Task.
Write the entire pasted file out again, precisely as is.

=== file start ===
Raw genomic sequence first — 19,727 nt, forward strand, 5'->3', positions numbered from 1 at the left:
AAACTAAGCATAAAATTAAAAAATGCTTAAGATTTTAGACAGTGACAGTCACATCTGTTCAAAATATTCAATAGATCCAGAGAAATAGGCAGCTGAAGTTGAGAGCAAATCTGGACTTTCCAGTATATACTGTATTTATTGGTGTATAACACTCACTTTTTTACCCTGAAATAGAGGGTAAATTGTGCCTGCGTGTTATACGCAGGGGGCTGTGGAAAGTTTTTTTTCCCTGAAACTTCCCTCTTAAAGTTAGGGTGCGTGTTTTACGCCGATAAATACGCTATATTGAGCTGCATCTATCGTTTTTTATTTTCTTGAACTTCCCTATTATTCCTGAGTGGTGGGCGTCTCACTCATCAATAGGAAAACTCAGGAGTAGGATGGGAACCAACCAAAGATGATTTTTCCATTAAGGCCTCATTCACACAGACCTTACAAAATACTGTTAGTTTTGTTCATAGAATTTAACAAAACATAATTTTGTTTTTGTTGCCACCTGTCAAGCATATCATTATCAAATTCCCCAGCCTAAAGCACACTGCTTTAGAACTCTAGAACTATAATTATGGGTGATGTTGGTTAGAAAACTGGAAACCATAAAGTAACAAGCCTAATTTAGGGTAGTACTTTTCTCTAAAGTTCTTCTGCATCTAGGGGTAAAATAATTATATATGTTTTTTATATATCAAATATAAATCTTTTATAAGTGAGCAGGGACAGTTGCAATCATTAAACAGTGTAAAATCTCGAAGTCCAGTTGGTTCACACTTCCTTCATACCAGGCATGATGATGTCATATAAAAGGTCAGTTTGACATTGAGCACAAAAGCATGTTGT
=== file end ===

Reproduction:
Raw genomic sequence first — 19,727 nt, forward strand, 5'->3', positions numbered from 1 at the left:
AAACTAAGCATAAAATTAAAAAATGCTTAAGATTTTAGACAGTGACAGTCACATCTGTTCAAAATATTCAATAGATCCAGAGAAATAGGCAGCTGAAGTTGAGAGCAAATCTGGACTTTCCAGTATATACTGTATTTATTGGTGTATAACACTCACTTTTTTACCCTGAAATAGAGGGTAAATTGTGCCTGCGTGTTATACGCAGGGGGCTGTGGAAAGTTTTTTTTCCCTGAAACTTCCCTCTTAAAGTTAGGGTGCGTGTTTTACGCCGATAAATACGCTATATTGAGCTGCATCTATCGTTTTTTATTTTCTTGAACTTCCCTATTATTCCTGAGTGGTGGGCGTCTCACTCATCAATAGGAAAACTCAGGAGTAGGATGGGAACCAACCAAAGATGATTTTTCCATTAAGGCCTCATTCACACAGACCTTACAAAATACTGTTAGTTTTGTTCATAGAATTTAACAAAACATAATTTTGTTTTTGTTGCCACCTGTCAAGCATATCATTATCAAATTCCCCAGCCTAAAGCACACTGCTTTAGAACTCTAGAACTATAATTATGGGTGATGTTGGTTAGAAAACTGGAAACCATAAAGTAACAAGCCTAATTTAGGGTAGTACTTTTCTCTAAAGTTCTTCTGCATCTAGGGGTAAAATAATTATATATGTTTTTTATATATCAAATATAAATCTTTTATAAGTGAGCAGGGACAGTTGCAATCATTAAACAGTGTAAAATCTCGAAGTCCAGTTGGTTCACACTTCCTTCATACCAGGCATGATGATGTCATATAAAAGGTCAGTTTGACATTGAGCACAAAAGCATGTTGT